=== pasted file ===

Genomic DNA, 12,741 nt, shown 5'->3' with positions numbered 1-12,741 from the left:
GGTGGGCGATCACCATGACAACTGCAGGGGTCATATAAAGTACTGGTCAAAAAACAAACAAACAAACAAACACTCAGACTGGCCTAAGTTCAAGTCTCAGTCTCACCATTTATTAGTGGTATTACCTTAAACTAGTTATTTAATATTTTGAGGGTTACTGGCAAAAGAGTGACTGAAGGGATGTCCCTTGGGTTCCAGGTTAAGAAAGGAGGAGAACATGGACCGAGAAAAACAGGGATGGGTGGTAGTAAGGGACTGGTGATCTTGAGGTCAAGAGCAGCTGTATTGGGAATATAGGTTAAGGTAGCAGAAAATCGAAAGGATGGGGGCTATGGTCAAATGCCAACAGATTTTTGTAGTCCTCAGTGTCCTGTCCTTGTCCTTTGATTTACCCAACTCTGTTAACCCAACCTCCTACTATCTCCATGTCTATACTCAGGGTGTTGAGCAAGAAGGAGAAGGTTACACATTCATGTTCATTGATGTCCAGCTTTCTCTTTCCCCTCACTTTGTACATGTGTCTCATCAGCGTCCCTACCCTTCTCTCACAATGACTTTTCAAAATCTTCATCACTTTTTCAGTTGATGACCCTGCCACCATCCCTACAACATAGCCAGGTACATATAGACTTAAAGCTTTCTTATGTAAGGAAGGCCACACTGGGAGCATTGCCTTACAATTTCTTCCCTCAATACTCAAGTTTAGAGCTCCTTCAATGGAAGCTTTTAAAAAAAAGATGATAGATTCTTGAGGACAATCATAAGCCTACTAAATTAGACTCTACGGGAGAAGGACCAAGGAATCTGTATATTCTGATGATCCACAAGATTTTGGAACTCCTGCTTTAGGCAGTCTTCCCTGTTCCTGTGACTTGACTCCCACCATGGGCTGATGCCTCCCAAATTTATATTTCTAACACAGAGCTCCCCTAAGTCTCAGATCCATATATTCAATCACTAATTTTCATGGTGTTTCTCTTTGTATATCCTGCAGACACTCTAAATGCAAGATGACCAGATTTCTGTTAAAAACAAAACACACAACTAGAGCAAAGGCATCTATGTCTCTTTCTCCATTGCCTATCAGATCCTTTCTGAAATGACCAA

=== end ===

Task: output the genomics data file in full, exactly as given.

Genomic DNA, 12,741 nt, shown 5'->3' with positions numbered 1-12,741 from the left:
GGTGGGCGATCACCATGACAACTGCAGGGGTCATATAAAGTACTGGTCAAAAAACAAACAAACAAACAAACACTCAGACTGGCCTAAGTTCAAGTCTCAGTCTCACCATTTATTAGTGGTATTACCTTAAACTAGTTATTTAATATTTTGAGGGTTACTGGCAAAAGAGTGACTGAAGGGATGTCCCTTGGGTTCCAGGTTAAGAAAGGAGGAGAACATGGACCGAGAAAAACAGGGATGGGTGGTAGTAAGGGACTGGTGATCTTGAGGTCAAGAGCAGCTGTATTGGGAATATAGGTTAAGGTAGCAGAAAATCGAAAGGATGGGGGCTATGGTCAAATGCCAACAGATTTTTGTAGTCCTCAGTGTCCTGTCCTTGTCCTTTGATTTACCCAACTCTGTTAACCCAACCTCCTACTATCTCCATGTCTATACTCAGGGTGTTGAGCAAGAAGGAGAAGGTTACACATTCATGTTCATTGATGTCCAGCTTTCTCTTTCCCCTCACTTTGTACATGTGTCTCATCAGCGTCCCTACCCTTCTCTCACAATGACTTTTCAAAATCTTCATCACTTTTTCAGTTGATGACCCTGCCACCATCCCTACAACATAGCCAGGTACATATAGACTTAAAGCTTTCTTATGTAAGGAAGGCCACACTGGGAGCATTGCCTTACAATTTCTTCCCTCAATACTCAAGTTTAGAGCTCCTTCAATGGAAGCTTTTAAAAAAAAGATGATAGATTCTTGAGGACAATCATAAGCCTACTAAATTAGACTCTACGGGAGAAGGACCAAGGAATCTGTATATTCTGATGATCCACAAGATTTTGGAACTCCTGCTTTAGGCAGTCTTCCCTGTTCCTGTGACTTGACTCCCACCATGGGCTGATGCCTCCCAAATTTATATTTCTAACACAGAGCTCCCCTAAGTCTCAGATCCATATATTCAATCACTAATTTTCATGGTGTTTCTCTTTGTATATCCTGCAGACACTCTAAATGCAAGATGACCAGATTTCTGTTAAAAACAAAACACACAACTAGAGCAAAGGCATCTATGTCTCTTTCTCCATTGCCTATCAGATCCTTTCTGAAATGACCAA